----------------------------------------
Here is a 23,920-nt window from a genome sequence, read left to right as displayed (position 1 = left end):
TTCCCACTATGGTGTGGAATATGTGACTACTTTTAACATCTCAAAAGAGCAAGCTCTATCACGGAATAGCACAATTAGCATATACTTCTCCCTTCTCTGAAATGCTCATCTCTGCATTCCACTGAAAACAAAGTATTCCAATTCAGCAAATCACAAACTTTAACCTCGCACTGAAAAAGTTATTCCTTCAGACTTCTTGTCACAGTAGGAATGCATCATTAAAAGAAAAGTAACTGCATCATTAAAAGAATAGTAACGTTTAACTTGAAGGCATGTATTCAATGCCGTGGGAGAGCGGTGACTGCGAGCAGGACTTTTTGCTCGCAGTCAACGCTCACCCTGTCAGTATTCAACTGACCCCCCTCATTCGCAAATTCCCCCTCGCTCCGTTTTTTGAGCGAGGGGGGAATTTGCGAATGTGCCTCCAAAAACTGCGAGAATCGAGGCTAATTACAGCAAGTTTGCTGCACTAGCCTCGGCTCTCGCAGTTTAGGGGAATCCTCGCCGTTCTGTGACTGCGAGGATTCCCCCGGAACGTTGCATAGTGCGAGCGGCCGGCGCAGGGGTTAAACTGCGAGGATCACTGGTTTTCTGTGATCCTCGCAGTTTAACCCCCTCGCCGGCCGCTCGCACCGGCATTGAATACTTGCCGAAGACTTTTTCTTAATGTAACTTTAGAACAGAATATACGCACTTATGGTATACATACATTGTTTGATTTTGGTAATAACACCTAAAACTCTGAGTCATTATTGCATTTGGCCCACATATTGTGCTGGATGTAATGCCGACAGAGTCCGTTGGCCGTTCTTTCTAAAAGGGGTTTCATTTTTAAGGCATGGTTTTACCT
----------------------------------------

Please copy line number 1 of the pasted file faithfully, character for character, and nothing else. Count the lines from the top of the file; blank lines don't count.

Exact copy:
Here is a 23,920-nt window from a genome sequence, read left to right as displayed (position 1 = left end):